How To Build A Laundry Closet
Building A Laundry Room Shelf System for under $200
Laundry Rooms are Moving Up in the World! Growing up the laundry machines were always in the basement, that’s just where they lived! While the basement may have been an afterthought, with the advent of indoor laundry, it did have some benefits, such as, less noise and less damage in the case of a burst water hose.
Over the last 20 years with the introduction of laundry machine drain pans, water shut-offs and stainless steel braided hoses there has been a growing trend to move laundry upstairs or on the bedroom level.
The advantages of locating your laundry upstairs is that you eliminate the trips of laundry up and down the stairs. When you stop and think that most of the dirty laundry is generated from the bedrooms [clothes and bedding] and the bathrooms [towels] it makes sense to place it at that location.
Creating a Laundry Closet
Laundry rooms always seem to collect clothes, clutter and cleaning supplies. And for that reason you will want to hide it from view at times.
We often add laundry closets, not rooms, to our client existing living spaces, In these situations we are looking for a spot that will be out of the way, and functional. Many times we find ourselves retro fitting existing closets or building a new laundry closet. In the latter case, if space allows, I always advocate for a wide enough closet for the machines and try to include space for shelving. When shelving is involved the closet often becomes wider then a normal size door, so we often finish the closet with a set of double doors to close off the space.
Create Elevated Laundry Storage
Elevated storage keeps potentially dangerous cleaning supplies out of reach of young children, and pets. But it’s more than that, being organized makes any job easier, including laundry.
On this project, we chose to build our laundry room in a large unused hallway. We built a closet with inside dimensions of 32-1/2” x 62-1/2”. Our client was planning on purchasing a stacking washer dryer unit and wanted storage shelving for laundry, cleaning supplies and also towels.
After leaving ample room for the 28” laundry machines, we had approximately 24” of space to the left of the machines to build vertical shelving and a top shelf that spanned the entire closet.
Choosing Laundry Closet Shelf Materials
For our shelving unit we decided to use ¾” Birch plywood for the shelving and vertical side panels. We used Poplar for the face frame, cleats and nosing.
We chose Birch plywood because it has a smooth, quality finish on both sides, and finishes very well. We like to use Poplar wood, because it’s durable, inexpensive, has no knots and also finishes well. Birch plywood in my neck of the woods costs around $70 a sheet. Poplar is cheap
My lumberyard has a panel saw, so I had them rip the two sheets of plywood into four 24” wide pieces. Not only did this allow for easier carrying and transport, but it eliminated the step of my having to cut it down to a narrower width. That saved me time.
Shelf Cleat Design
For the shelves to be secure, we usually install 1½” wide cleats on the wall, with two finish nails per stud. The problem was that the cleats were not long enough to hit enough wall studs for proper fastening.
Instead of using wall anchors, we decided to use vertical plywood on both sides of the shelves. The plywood essentially creates a plywood box and gave use solid nailing throughout the entire length of the cleat. This also allowed us to use narrower cleats which meant that we could hide it behind our 1-1/2” shelf nosing.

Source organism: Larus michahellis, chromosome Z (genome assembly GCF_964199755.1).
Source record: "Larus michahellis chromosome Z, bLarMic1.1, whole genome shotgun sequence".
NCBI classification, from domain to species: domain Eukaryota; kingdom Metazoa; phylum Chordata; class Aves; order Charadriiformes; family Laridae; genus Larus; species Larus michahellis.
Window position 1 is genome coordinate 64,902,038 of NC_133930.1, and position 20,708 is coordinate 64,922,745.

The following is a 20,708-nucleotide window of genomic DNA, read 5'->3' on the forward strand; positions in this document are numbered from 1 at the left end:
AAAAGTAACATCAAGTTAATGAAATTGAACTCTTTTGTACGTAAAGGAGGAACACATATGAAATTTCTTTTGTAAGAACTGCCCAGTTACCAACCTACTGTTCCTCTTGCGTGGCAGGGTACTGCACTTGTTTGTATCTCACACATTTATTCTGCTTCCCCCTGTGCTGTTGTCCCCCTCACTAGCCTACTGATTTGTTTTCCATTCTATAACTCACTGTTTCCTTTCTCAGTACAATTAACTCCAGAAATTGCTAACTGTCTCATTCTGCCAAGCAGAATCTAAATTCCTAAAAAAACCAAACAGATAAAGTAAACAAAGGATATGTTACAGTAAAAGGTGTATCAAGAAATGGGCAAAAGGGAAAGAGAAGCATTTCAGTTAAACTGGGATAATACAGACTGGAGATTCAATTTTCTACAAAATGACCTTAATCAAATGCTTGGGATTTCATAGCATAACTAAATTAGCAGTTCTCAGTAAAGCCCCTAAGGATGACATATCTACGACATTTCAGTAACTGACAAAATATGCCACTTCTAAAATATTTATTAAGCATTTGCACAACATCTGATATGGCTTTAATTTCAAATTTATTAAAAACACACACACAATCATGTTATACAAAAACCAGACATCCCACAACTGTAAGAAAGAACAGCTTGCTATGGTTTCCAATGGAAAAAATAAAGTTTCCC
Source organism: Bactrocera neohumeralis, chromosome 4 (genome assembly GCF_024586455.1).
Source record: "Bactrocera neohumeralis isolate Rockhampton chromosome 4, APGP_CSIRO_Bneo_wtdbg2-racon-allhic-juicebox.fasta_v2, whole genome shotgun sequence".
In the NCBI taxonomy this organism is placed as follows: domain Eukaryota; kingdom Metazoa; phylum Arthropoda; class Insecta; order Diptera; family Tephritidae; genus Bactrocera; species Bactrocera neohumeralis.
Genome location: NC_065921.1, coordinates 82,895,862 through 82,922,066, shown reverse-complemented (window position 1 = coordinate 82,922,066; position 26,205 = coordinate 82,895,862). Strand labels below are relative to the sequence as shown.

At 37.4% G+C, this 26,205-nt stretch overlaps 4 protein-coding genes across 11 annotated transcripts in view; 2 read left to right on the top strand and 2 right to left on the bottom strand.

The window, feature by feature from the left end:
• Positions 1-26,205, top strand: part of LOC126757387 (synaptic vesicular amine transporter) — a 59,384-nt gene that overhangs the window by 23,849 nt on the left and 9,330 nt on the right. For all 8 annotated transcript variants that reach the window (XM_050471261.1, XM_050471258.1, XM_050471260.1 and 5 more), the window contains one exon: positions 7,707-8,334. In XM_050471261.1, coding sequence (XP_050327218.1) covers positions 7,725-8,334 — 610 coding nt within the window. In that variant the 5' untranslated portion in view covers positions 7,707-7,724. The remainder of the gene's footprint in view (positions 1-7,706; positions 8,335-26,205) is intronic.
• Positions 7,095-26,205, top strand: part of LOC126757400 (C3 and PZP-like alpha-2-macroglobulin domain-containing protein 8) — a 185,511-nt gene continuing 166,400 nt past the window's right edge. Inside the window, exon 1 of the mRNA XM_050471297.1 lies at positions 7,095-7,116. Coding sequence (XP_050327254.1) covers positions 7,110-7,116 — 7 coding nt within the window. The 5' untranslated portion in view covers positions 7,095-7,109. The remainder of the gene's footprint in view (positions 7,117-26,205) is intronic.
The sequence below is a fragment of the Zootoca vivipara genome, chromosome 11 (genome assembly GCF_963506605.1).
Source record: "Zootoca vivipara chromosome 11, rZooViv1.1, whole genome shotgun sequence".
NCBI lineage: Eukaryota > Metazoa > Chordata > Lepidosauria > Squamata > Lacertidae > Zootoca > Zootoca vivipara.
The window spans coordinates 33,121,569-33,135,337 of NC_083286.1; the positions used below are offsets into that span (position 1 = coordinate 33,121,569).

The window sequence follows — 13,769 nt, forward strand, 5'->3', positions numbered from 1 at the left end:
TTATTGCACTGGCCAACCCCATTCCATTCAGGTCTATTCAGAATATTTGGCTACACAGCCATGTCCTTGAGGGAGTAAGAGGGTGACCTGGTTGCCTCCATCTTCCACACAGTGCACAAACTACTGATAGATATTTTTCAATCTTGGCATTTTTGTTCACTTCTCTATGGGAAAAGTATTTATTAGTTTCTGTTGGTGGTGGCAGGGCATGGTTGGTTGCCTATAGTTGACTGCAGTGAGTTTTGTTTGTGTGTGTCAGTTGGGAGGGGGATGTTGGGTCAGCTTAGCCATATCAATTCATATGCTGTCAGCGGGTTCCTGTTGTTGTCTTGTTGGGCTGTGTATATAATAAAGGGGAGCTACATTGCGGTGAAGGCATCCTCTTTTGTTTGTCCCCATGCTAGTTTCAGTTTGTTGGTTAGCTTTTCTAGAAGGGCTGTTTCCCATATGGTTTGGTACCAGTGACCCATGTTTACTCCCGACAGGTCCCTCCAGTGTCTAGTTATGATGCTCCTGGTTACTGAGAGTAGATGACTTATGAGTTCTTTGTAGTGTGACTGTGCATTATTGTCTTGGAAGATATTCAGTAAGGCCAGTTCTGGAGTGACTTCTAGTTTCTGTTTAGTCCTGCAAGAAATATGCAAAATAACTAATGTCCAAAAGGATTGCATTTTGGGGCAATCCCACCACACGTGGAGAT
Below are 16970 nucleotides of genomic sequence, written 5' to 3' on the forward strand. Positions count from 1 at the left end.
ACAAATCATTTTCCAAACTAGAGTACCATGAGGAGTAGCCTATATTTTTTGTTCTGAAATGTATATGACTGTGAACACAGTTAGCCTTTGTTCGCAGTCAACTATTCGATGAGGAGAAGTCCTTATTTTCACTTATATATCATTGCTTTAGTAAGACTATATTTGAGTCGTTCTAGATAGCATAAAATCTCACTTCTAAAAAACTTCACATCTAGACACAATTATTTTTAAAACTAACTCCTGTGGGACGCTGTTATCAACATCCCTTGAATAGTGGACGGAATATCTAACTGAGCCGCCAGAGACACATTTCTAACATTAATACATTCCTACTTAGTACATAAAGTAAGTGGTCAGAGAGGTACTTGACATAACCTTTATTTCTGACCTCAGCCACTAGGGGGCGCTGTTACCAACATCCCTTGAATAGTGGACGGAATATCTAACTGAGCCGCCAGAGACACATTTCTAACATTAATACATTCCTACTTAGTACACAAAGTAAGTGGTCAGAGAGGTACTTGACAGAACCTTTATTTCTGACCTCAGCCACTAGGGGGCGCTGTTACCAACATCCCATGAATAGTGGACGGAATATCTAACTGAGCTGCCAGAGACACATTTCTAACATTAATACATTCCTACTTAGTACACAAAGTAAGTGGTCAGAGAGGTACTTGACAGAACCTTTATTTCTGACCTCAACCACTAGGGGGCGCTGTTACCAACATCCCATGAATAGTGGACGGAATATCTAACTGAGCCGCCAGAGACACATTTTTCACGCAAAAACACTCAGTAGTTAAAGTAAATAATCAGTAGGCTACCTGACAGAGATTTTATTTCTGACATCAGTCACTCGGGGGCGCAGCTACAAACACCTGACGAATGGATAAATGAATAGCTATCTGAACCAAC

Laying Out the Shelves
We knew the size of the stack able laundry machine units and added 8” to that for the top shelf. We wanted to allow plenty of air space for ventilation, top and sides.
Working from the top shelf location down we started to lay out our shelves. Knowing that the client wanted a laundry basket on the floor we allowed for 17” from the bottom of the first shelf to the finished floor.
We cut our two vertical plywood sides to the height of the top shelf [minus the ¾” top shelf] and then laid out the five  shelf locations. We ended up with 10½” spacing between shelf nosings. We based our spacing off of the 1-1/2” shelf nosing, the actual spacing between shelves is 11¼”.
Applying the cleats
Once we had our shelves laid out we started cutting cleats. For the shelves we needed 10 cleats, measuring ¾” x ¾”x shelf depth. The cleats, like the shelves will be the same depth as the vertical plywood panels. We used DAP construction trim and panel adhesive and brad nails to fasten the cleats onto the plywood sides.
Cutting the Shelves
We cut five shelves using a circular saw and rip fence. The shelves were left at 24” and cut to the same depth of the cleats and vertical plywood sides.
Installing the Vertical Plywood Sides
We installed the inside wall vertical panel first. We used the DAP adhesive and glued and fastened the panel to the one wall stud we could with 2-1/2” finish nails.
To install the other panel we used two short shelves as spacers, fastening them to the shelf cleats with DAP adhesive and brad nails.
Once those two shelves were on we installed the remaining shelves the same way. The top, longer shelf was installed and fastened to the tops of the vertical panels, as well as, a cleat spanning from the shelf unit to the opposite side of the closet wall. This cleat was wider than the other cleats [1½”] and was fastened to the wall studs with two finish nails per stud.
Applying the Face Frame
The face frame is 1/1/2” Poplar wood. We installed the long parts first, which was the two vertical and top shelf nosing. Followed by the five shelf nosings.
1×10 baseboard and base cap was installed last and helped lock in the vertical panel on the back side. On the front side we toe-nailed finish nails into the floor to hold the panel in place until the finished wood floor locked it in.